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The changes this book discusses are not the stuff of New Year's resolutions: lose weight, get a better job, stop smoking. Rather, it's about deep, positive transformation in the way you experience the world. It examines not just the peak moments that can provide glimpses of insight, humility, gratitude, or transcendant beauty, but the practices that can nurture a more positive worldview and the ways that life-altering experiences can manifest themselves in thought, feeling, and action.
This book is the result of a ten-year research project at the Institute of Noetic Sciences (IONS) that investigated multiple perspectives on life-transforming experiences. The Institute was founded by astronaut Edgar Mitchell and others in 1973 to explore our experience of consciousness with scientific rigor but with an openness to people's direct perceptions of phenomena that might lie outside the purview of mainstream science. Researchers at the institute held three focus groups in the late 1990s for people to discuss the transformation of consciousness, and then selected 50 high-profile scholars and practitioners from a wide range of spiritual traditions for in-depth interviews. The book is a distillation of what the researchers learned, emphasizing the common threads they found.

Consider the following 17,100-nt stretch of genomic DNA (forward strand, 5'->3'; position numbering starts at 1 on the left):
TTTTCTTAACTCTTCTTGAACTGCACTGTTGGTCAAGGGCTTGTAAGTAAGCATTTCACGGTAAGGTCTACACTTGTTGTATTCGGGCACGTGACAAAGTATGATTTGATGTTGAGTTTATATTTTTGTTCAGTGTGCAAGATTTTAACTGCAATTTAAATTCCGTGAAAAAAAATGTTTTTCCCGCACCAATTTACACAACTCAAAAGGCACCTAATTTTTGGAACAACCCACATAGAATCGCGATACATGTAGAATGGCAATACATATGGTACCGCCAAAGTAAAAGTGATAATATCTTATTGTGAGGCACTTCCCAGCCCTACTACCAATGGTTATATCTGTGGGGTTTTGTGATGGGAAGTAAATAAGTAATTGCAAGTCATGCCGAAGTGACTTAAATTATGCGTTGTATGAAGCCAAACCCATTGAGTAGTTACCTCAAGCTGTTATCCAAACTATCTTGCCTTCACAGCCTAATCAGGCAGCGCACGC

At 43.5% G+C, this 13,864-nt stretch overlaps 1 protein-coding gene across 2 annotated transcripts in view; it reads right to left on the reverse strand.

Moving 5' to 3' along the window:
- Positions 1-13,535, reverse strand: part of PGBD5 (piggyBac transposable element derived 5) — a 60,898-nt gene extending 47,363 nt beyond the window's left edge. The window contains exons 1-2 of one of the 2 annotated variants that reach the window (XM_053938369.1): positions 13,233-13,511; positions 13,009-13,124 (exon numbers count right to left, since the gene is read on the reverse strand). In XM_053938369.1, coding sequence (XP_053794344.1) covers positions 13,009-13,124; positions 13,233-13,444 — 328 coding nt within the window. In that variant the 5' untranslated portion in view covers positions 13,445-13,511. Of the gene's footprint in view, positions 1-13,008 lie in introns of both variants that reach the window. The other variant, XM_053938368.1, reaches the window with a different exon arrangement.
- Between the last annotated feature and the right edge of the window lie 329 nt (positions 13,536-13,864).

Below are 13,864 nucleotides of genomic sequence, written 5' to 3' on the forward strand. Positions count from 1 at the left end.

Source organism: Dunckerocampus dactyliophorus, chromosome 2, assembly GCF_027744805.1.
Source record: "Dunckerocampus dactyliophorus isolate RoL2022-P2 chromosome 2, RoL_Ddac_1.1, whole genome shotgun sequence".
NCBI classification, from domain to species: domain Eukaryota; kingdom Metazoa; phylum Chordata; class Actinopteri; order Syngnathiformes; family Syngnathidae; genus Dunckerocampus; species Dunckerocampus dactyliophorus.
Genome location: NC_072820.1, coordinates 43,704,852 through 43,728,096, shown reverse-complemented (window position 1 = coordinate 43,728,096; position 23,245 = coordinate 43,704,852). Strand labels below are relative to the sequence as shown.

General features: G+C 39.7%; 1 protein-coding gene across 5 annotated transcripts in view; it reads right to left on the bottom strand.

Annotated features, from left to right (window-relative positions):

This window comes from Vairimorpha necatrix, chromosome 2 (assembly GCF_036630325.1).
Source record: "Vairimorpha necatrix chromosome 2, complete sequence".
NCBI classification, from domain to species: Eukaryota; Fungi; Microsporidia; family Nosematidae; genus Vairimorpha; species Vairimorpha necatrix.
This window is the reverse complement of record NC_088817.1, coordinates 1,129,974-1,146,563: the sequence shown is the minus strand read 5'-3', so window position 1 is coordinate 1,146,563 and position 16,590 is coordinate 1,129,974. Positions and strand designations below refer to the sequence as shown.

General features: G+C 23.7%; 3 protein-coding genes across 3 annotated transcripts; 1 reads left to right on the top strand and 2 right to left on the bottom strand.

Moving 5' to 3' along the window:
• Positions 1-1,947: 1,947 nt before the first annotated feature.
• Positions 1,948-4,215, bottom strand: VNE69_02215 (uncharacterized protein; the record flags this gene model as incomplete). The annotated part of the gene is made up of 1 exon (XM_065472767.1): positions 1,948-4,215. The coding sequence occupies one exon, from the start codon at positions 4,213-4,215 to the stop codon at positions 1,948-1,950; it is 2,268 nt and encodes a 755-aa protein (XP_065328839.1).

Quotes from the interviewees make up a large part of the book. This gives the effect of sitting in on a conversation, and the diversity of the voices allows for the expression of multiple viewpoints on key questions. There are plenty of opportunities for further exploration; many of the interviewees have web sites (URLs are given in capsule biographies) or books (listed in a reference section) that you can turn to for more information on a topic or viewpoint that resonates for you. Overall this book is a rich resource for seekers; however, it lacks an index, so it can be hard to locate a particular name or concept. A companion DVD offers guided introductions to nine practices from a variety of spiritual traditions, but this review does not cover the DVD.